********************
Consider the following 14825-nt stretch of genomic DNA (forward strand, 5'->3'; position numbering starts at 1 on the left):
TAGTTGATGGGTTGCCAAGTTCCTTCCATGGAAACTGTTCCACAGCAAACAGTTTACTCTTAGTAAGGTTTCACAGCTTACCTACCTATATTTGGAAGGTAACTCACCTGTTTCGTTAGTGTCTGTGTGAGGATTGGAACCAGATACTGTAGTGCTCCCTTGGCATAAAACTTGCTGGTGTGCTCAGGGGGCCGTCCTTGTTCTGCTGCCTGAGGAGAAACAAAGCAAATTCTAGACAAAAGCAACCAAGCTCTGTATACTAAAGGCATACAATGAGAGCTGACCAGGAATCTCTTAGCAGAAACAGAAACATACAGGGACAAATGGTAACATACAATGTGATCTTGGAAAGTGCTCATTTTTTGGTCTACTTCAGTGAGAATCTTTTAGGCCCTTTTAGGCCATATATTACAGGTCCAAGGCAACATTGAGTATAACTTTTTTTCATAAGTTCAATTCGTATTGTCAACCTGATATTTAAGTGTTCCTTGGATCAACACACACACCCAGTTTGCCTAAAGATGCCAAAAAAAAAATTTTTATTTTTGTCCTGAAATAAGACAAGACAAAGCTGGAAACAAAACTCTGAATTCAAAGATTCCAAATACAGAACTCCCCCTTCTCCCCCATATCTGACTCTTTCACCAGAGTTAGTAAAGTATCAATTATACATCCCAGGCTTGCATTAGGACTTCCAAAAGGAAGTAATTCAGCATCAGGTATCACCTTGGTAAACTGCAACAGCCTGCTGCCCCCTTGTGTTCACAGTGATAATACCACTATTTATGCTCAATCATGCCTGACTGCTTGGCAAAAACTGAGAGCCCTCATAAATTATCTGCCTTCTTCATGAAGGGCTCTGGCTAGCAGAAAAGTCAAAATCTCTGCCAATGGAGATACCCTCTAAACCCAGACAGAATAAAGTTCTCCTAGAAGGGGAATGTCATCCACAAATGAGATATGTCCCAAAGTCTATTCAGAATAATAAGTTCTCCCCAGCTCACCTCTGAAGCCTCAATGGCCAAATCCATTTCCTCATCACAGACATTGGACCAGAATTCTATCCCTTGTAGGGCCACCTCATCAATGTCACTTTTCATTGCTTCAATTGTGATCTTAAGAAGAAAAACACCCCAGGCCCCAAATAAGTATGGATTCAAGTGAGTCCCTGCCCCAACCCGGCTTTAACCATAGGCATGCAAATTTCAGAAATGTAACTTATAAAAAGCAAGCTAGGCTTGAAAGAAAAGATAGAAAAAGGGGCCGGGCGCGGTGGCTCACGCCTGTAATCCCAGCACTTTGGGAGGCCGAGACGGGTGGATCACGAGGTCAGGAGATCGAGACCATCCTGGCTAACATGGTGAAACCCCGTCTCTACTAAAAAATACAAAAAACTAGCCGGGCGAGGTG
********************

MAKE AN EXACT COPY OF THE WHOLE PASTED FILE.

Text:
Consider the following 14825-nt stretch of genomic DNA (forward strand, 5'->3'; position numbering starts at 1 on the left):
TAGTTGATGGGTTGCCAAGTTCCTTCCATGGAAACTGTTCCACAGCAAACAGTTTACTCTTAGTAAGGTTTCACAGCTTACCTACCTATATTTGGAAGGTAACTCACCTGTTTCGTTAGTGTCTGTGTGAGGATTGGAACCAGATACTGTAGTGCTCCCTTGGCATAAAACTTGCTGGTGTGCTCAGGGGGCCGTCCTTGTTCTGCTGCCTGAGGAGAAACAAAGCAAATTCTAGACAAAAGCAACCAAGCTCTGTATACTAAAGGCATACAATGAGAGCTGACCAGGAATCTCTTAGCAGAAACAGAAACATACAGGGACAAATGGTAACATACAATGTGATCTTGGAAAGTGCTCATTTTTTGGTCTACTTCAGTGAGAATCTTTTAGGCCCTTTTAGGCCATATATTACAGGTCCAAGGCAACATTGAGTATAACTTTTTTTCATAAGTTCAATTCGTATTGTCAACCTGATATTTAAGTGTTCCTTGGATCAACACACACACCCAGTTTGCCTAAAGATGCCAAAAAAAAAATTTTTATTTTTGTCCTGAAATAAGACAAGACAAAGCTGGAAACAAAACTCTGAATTCAAAGATTCCAAATACAGAACTCCCCCTTCTCCCCCATATCTGACTCTTTCACCAGAGTTAGTAAAGTATCAATTATACATCCCAGGCTTGCATTAGGACTTCCAAAAGGAAGTAATTCAGCATCAGGTATCACCTTGGTAAACTGCAACAGCCTGCTGCCCCCTTGTGTTCACAGTGATAATACCACTATTTATGCTCAATCATGCCTGACTGCTTGGCAAAAACTGAGAGCCCTCATAAATTATCTGCCTTCTTCATGAAGGGCTCTGGCTAGCAGAAAAGTCAAAATCTCTGCCAATGGAGATACCCTCTAAACCCAGACAGAATAAAGTTCTCCTAGAAGGGGAATGTCATCCACAAATGAGATATGTCCCAAAGTCTATTCAGAATAATAAGTTCTCCCCAGCTCACCTCTGAAGCCTCAATGGCCAAATCCATTTCCTCATCACAGACATTGGACCAGAATTCTATCCCTTGTAGGGCCACCTCATCAATGTCACTTTTCATTGCTTCAATTGTGATCTTAAGAAGAAAAACACCCCAGGCCCCAAATAAGTATGGATTCAAGTGAGTCCCTGCCCCAACCCGGCTTTAACCATAGGCATGCAAATTTCAGAAATGTAACTTATAAAAAGCAAGCTAGGCTTGAAAGAAAAGATAGAAAAAGGGGCCGGGCGCGGTGGCTCACGCCTGTAATCCCAGCACTTTGGGAGGCCGAGACGGGTGGATCACGAGGTCAGGAGATCGAGACCATCCTGGCTAACATGGTGAAACCCCGTCTCTACTAAAAAATACAAAAAACTAGCCGGGCGAGGTG